This was my first outing with my new Sony FE 100-400mm GM Lens & matching 2x convertor (1.4x ordered, awaiting stock). This means that I now have native Sony FE lenses covering all of the ranges that I currently use. In the short time that this lens has been available it has received excellent reviews that have indicated that optically it matches or exceeds the equivalent Canon lens while providing the advantages of a native lens in providing access to all of the focusing modes available on a Sony F/FE camera as well as faster and more reliable focusing. I was therefore hopeful/confident of the performance of the lens, though was less sure how it would perform with the 2x convertor. Most early comments indicated that the 1.4x convertor works well with this lens, with little image degradation however comments on the 2x convertor indicated that it degrades image quality. My experience with the Canon convertors had not been good, even the 1.4x on the Canon EF 100-400L Mk2 degraded image quality to the extent that I regarded it better to crop.
First, the bare lens did not disappoint, sharpness appears equivalent or better than the Canon, colour and contrast also look good and focusing speed is much improved compared to using the Canon lens on my Sony A7Rii converted with the Metabones iV adapter. In particular all of the phase detection focus points can be used, with the converted Canon lens only the centre (~50%) band of points would obtain focus, those to the left and right of centre (in landscape orientation) would not focus with converted telephoto lenses. In addition focusing using contrast detection, which occurs whenever the lens is set to an aperture smaller than f8 seems to be fast, much faster than when using converted glass and faster than any of the other Sony lenses (like the EF 70-300mm G). When in continuous focus mode and using contrast detection you can see in the viewfinder the lens constantly hunting slightly in and/out of focus, though it seems to only take a picture when in focus; though this is likely to impact shooting latency times, it will be interesting to see how I get on with this (with the Sony EF 70-300 G, I'd found this to be a problem photographing helicopters when in order to use a slow shutter speed to get rotor blur I often select an aperture smaller than f8, the camera/lens would struggle to maintain focus).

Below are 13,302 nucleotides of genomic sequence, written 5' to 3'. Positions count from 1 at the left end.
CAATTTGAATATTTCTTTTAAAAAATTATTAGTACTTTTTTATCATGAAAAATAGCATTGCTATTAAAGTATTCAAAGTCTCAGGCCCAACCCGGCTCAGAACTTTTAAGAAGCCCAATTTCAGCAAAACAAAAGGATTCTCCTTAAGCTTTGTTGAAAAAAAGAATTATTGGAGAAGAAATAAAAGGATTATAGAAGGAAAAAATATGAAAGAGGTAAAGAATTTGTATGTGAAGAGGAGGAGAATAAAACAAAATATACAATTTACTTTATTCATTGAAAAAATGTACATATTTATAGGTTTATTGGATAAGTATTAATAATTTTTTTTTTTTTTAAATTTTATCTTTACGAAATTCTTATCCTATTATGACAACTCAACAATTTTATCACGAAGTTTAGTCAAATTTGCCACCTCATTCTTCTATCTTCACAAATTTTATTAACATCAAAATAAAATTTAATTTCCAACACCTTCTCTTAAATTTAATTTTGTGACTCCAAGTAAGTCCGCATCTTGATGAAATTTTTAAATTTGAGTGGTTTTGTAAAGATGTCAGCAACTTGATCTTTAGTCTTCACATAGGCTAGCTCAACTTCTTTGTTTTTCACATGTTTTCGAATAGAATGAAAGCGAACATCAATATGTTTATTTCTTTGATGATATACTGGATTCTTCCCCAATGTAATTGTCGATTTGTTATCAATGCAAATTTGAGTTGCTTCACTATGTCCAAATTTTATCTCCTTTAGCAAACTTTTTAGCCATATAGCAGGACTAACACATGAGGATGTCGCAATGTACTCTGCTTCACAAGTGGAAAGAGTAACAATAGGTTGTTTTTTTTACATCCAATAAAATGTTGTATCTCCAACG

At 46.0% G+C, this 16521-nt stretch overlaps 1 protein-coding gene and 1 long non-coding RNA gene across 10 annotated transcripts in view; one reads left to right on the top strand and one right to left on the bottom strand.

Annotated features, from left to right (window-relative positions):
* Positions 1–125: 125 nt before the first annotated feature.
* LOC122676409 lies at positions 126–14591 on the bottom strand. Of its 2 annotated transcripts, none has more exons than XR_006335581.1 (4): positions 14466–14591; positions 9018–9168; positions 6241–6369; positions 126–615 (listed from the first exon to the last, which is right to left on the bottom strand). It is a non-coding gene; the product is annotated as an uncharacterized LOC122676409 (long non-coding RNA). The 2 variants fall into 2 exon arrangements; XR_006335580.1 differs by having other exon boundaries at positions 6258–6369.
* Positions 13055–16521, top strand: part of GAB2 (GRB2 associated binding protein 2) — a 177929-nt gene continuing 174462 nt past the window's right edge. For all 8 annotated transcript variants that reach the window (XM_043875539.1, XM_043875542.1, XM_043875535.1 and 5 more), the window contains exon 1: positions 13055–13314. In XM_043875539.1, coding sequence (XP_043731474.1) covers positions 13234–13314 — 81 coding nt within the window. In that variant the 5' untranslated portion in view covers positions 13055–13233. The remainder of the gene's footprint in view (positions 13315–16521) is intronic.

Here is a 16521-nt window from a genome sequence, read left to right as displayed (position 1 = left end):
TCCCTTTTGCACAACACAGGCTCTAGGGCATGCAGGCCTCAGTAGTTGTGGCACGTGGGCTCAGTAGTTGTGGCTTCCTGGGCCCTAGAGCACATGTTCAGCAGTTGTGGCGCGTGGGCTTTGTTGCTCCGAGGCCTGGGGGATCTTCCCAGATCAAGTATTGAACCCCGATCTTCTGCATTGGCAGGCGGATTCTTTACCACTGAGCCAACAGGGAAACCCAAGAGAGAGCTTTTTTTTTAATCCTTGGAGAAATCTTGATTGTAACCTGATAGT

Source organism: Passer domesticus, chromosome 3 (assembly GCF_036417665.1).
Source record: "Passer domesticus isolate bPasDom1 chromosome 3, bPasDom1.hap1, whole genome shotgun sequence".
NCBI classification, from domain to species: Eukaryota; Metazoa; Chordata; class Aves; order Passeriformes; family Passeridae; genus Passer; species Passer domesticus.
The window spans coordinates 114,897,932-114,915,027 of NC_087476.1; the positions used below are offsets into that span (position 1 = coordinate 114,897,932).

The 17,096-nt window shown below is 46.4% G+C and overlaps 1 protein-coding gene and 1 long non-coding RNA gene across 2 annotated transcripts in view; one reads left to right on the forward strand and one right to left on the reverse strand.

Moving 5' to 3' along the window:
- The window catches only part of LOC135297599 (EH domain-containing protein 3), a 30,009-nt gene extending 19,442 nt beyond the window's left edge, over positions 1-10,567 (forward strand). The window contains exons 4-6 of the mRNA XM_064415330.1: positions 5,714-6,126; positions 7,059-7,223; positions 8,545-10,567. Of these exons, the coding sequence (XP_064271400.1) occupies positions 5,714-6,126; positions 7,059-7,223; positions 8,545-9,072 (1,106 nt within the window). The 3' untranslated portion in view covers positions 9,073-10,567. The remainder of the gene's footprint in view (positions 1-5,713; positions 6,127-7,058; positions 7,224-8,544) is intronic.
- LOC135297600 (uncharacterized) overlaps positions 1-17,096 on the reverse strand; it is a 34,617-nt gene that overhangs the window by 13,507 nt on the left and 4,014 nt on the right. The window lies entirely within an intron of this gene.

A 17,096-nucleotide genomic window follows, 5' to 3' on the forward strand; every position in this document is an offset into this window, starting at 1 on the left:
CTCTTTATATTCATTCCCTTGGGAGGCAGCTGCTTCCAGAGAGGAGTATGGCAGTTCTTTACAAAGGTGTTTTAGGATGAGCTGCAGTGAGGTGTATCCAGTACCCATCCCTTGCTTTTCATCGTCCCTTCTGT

The pleasant surprise came with the 2x converter. Image quality appears to be better than I was expecting. While zoomed in at the pixel level it looses some sharpness compared to the bare lens, however, I would say that when the reach is required the 2x converter is better than an extra crop using the bare lens. In terms of focusing on the A7Rii you only get contrast detection autofocus as the effective maximum aperture of the lens becomes f9-f11 (phase detection only works @f8 and faster on this body, note, the A9 phase detection works @f11 so is usable with this lens/converter). Though, I have to say even with the 2x converter I found the contrast detection AF better than I expected, most of the time it reasonably fast and responsive and above all accurate! It will be interesting to see if I find it usable for my favourite subject aviation/airshows. Anyway, my initial findings is that the 2x converter is usable/useful with the FE 100-400GM lens on the A7Rii body, something I wouldn't have said for the Canon equivalent.
Not too surprising for a Saturday in August Marwell was busy with lots of families (and relatively few photographers). Most of time I was there, there was some sunshine, though there was a period of heavy rain and some thunder. As you can see from the photo's there was a reasonable range of animal activity, though I did skip quite a few of the exhibits.
As seems normal for my visits to Marwell, one of the best photographic opportunities came from a wild bird and not a captive exhibit. This time it was a pheasant in the enclosure with the Bongo antelopes the caught my eye as its plumage looked particularly vibrant, it also stayed relatively still long enough for me to get a number of shots both with the bare lens and using the 2x converter for comparison.
As with recent visits to both Marwell and Jersey Zoo's the Otters again did not disappoint. This time there was only one Otter visible (and it spent much of its time calling out for company, I don't know what if anything has happened to the rest of the Otters, though hopefully it won't be left on its own for long as these seem to be very social animals). Anyway for much of the time it was on the bank near the observation walkway eating (what looked like a crab claw), allowing for a number of close-up shots.
Marwell is also currently hosting the 'Great Brick Safari', which sees an array of animal sculptures each made from 10,000's of lego bricks scattered throughout the zoo. Most of them where very representative and appeared to be very popular.